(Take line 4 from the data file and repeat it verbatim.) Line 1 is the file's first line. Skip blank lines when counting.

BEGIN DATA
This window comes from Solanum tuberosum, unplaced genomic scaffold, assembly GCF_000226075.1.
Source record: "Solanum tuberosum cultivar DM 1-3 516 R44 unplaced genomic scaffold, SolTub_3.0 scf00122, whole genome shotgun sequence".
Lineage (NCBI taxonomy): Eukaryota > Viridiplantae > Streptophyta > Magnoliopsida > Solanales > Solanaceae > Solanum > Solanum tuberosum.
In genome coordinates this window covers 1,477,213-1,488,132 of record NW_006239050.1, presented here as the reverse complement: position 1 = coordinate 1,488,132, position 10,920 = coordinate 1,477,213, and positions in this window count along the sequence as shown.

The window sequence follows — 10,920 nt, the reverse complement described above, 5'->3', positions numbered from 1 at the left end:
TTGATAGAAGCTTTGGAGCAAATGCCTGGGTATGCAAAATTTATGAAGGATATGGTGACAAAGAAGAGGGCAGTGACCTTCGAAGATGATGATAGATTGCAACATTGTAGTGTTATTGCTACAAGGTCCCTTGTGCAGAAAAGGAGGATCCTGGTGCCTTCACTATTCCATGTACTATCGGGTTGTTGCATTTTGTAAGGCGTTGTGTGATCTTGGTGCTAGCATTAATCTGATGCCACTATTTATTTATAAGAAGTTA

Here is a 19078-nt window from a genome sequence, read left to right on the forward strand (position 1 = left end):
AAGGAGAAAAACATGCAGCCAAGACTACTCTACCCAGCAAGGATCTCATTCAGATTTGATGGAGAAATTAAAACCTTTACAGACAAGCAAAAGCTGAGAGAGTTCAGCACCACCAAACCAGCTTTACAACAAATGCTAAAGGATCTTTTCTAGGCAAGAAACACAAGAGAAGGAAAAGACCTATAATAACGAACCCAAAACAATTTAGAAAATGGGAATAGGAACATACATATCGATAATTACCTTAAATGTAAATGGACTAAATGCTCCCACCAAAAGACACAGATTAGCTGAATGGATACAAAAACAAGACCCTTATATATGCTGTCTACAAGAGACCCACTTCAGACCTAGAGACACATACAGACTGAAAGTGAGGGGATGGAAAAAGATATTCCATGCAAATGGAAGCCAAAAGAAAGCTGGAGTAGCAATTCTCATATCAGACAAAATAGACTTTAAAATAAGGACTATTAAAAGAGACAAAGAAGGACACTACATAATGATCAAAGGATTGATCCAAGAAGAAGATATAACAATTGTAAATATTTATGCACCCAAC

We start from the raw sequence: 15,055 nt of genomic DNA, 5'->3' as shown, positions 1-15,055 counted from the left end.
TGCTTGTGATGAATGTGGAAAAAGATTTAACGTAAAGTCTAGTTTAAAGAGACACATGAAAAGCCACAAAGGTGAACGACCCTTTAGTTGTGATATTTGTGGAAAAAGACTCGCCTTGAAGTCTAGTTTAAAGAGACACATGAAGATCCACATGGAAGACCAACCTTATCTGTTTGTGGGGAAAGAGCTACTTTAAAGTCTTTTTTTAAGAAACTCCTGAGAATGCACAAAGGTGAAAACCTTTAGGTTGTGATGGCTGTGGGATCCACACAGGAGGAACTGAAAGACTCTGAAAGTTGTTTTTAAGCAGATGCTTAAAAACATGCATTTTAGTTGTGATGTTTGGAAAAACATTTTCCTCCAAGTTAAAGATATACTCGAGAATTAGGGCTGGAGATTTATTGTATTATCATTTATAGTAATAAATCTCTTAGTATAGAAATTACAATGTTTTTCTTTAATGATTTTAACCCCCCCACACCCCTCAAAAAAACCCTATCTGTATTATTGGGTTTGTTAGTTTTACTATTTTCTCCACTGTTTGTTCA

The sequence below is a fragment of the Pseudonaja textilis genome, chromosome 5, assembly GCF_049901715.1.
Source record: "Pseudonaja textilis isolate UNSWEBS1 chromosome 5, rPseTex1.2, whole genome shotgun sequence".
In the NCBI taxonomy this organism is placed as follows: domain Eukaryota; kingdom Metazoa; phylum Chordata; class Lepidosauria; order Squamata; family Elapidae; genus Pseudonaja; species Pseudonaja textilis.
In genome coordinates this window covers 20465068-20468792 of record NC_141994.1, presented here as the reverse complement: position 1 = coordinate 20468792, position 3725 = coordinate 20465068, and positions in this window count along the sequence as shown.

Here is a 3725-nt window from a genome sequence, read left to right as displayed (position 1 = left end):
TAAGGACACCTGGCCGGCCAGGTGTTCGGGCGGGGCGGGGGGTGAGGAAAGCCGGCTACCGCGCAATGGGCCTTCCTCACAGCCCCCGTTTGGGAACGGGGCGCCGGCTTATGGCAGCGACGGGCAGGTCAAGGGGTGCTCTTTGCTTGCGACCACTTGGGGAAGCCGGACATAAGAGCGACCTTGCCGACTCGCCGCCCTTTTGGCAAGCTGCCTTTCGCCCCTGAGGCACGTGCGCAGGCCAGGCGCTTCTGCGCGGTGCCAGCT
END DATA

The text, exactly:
In genome coordinates this window covers 1,477,213-1,488,132 of record NW_006239050.1, presented here as the reverse complement: position 1 = coordinate 1,488,132, position 10,920 = coordinate 1,477,213, and positions in this window count along the sequence as shown.